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Dwyer-Gray, Edmund John (1870–1945)

The Treasurer (Mr Dwyer-Gray) died peacefully at his home at Hobart at 2 am today. The Premier (Mr Cosgrove) made the announcement shortly afterwards.

Mr Dwyer-Gray was discharged from hospital recently after a serious illness. He had a relapse a few days ago, however, and did not rally.

Born at Dublin on April 2, 1870, Mr Dwyer-Gray was a son of Mr Edmund Dwyer-Gray, a member of the British House of Commons, and a grandson of Sir John Gray, MP, who was a fellow-prisoner of Daniel O'Connell in Ireland's stormy days towards the middle of last century.

Visiting Hobart in 1887 during an extensive sea voyage after he had passed through college, Mr Dwyer Gray liked the place so much that he determined to return and settle in Tasmania. Before that, however, he had obtained his first political baptism. He was in Australia on a second visit in 1890, and when he got back to Dublin the Parnell crisis had arisen, and it was not long before he was playing a prominent part in Irish politics.

Coming back to Australia in 1895, he was married in Sydney two years later, and after a honeymoon trip to England and Ireland, he bought a farm and orchard property near New Norfolk. After he had been there 12 years or so, he became interested in the affairs of the old Daily Post, a Labour newspaper published at Hobart, and was instrumental in having all its shares taken over by supporters of the Labour Party.

Induced by friends to nominate as a Labour candidate for the Senate pre-selection ballot, he topped the poll, but retired from the contest when he was offered the editorship of the Daily Post.

He was editor for many years, and continued in the position when the paper was taken over by Labour Papers Ltd. and its name changed to the World.

With the demise of the World after a life of about four years, Mr Dwyer-Gray went to Sydney, where he continued his newspaper work. He returned to Hobart in 1925 to edit the newly-founded Voice, and remained its editor to the time of his death.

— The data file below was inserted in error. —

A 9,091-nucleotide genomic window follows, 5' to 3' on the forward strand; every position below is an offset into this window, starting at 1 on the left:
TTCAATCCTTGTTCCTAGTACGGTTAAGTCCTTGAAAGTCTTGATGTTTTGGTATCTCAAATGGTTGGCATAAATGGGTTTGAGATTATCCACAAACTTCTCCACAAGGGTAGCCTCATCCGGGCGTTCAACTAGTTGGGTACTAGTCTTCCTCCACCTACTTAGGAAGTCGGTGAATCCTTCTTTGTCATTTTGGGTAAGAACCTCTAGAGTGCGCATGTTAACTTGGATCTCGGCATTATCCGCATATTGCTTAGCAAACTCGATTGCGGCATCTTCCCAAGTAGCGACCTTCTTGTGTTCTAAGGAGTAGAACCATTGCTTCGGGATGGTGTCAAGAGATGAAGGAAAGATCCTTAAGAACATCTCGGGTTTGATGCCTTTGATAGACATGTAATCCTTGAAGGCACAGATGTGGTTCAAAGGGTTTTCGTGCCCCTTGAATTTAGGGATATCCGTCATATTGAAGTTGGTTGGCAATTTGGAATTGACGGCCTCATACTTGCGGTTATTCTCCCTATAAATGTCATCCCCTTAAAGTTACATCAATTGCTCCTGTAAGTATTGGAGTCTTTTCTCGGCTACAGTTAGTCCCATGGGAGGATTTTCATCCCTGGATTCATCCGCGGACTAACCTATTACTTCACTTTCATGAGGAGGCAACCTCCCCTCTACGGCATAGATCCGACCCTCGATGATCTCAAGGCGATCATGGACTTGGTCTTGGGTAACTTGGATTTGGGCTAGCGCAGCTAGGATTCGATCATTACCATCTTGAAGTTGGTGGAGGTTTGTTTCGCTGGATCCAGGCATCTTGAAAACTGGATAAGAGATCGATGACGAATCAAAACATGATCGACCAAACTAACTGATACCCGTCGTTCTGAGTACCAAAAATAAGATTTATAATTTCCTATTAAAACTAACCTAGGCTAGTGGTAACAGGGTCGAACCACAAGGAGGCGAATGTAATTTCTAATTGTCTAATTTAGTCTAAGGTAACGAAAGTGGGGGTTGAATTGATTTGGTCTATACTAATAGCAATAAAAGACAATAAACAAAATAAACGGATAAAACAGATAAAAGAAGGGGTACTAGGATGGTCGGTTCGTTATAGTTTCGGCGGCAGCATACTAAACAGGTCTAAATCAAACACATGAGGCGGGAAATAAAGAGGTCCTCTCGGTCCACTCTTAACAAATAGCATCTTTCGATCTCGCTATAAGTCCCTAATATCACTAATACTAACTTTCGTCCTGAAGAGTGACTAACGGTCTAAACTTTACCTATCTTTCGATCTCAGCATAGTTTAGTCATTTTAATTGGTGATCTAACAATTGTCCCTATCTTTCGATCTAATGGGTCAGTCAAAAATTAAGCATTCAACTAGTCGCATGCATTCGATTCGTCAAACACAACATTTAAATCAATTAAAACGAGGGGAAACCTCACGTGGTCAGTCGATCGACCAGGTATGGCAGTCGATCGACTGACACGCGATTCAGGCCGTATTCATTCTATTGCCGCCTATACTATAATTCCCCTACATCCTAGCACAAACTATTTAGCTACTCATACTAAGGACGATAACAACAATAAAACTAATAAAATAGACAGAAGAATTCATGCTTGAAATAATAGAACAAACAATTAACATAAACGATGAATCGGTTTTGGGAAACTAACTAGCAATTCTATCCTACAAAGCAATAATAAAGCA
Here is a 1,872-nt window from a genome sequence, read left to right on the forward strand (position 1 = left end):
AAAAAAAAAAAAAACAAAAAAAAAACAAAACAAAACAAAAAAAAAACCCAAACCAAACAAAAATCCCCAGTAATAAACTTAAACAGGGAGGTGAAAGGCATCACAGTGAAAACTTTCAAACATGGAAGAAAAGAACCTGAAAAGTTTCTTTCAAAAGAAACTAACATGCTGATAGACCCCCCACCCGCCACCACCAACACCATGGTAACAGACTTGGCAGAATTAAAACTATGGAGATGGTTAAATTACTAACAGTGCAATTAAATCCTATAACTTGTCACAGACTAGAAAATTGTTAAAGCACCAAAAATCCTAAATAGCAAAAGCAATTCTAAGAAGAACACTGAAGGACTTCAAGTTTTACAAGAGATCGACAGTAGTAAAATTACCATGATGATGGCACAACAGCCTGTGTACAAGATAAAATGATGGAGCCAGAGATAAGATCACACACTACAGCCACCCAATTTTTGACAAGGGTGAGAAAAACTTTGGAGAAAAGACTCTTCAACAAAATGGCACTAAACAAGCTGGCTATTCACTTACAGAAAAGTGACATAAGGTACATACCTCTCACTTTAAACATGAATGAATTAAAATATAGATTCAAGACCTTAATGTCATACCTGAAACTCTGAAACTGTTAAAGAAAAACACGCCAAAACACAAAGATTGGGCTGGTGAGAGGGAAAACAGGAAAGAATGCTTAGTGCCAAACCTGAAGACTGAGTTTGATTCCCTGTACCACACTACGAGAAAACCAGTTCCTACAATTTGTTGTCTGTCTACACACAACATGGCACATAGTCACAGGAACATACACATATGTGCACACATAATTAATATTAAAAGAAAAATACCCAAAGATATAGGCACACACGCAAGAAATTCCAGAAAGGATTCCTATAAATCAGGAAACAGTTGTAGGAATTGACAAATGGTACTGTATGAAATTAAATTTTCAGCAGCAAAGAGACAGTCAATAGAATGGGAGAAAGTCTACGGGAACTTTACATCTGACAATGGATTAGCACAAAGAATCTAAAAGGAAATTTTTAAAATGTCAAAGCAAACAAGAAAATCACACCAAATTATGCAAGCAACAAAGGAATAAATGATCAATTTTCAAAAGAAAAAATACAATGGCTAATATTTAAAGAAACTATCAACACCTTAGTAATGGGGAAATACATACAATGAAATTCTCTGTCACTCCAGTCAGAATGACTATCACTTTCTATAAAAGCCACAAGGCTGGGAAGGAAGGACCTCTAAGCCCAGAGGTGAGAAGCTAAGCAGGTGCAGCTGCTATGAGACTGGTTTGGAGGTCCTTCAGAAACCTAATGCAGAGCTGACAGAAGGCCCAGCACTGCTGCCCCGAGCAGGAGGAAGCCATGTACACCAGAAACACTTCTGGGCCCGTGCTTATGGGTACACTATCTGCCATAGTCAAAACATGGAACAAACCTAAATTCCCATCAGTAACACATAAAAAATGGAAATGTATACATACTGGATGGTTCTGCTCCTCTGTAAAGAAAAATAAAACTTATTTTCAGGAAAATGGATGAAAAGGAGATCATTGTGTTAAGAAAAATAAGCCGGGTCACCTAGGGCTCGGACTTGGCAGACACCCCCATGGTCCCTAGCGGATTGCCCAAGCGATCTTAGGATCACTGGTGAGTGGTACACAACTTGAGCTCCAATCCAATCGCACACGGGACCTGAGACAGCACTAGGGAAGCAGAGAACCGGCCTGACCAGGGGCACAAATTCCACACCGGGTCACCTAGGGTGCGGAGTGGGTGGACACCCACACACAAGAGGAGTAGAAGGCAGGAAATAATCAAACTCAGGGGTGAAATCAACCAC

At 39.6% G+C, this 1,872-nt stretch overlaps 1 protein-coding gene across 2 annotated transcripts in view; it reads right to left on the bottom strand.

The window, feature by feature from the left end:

In 1928 he turned his attention again to active politics, and was elected as one of the Labour representatives of Denison in the House of Assembly, and was returned with a substantial majority at every subsequent election. When the late Mr A. G. Ogilvie became Premier in 1934 Mr Dwyer-Gray was appointed Treasurer, and, because of his wide knowledge of finance, was recognised on all sides as an able minister.

Mr Dwyer-Gray was elected deputy leader when the late Mr Ogilvie became leader of the Parliamentary Labour Party in 1932, and continued as Mr Ogilvie's deputy when the latter formed his ministry. He continued to hold the portfolio of Treasurer when he became Premier following Mr Ogilvie's death in June, 1939. He resigned as Premier in December of the same year, retaining the portfolio of Treasurer.

Mr Dwyer-Gray was always a strong advocate of Tasmania's rights under Federation, and played a prominent part in the presentation of claims for special consideration for the State which were submitted to the Commonwealth Grants Commission. He was also a staunch protagonist of the State's interests at meetings of the Loan Council, and his success at the meeting in June, 1934, was thought to have played a big part in his election to the leadership of the Government.

His inclination to combine journalism with politics probably was inherent, for his father, as well as having been a prominent member of the Parnell Party in the House of Commons, had been proprietor and editor of the Dublin Freeman's Journal. During the troublous Sinn Fein days in Ireland, Mr Dwyer-Gray formed a Tasmanian branch of the Self-Determination for Ireland League in Hobart, and was its vice-president.

He was also president of the Tasmanian section of the United Nations Association, vice-president of the Tasmania district of the Australian Journalists' Association, president of the State branch of the British Union for the Abolition of Vivisection, and the Tasmanian group of the World Association for Adult Education, and a member of the State executive of the Australian Labour Party. For several years he was treasurer of the State ALP, and one of the Tasmanian delegates to the Federal conference.

His elaborate financial statements and his method of dealing with his voluminous budgets achieved for him a degree of notoriety which he appreciated as much as anyone, and among the public tributes of which he was proudest was a statement by the chairman of the Grants Commission praising his methods as Treasurer.

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'Dwyer-Gray, Edmund John (1870–1945)', Obituaries Australia, National Centre of Biography, Australian National University, http://oa.anu.edu.au/obituary/dwyer-gray-edmund-john-6068/text24374, accessed 25 November 2017.

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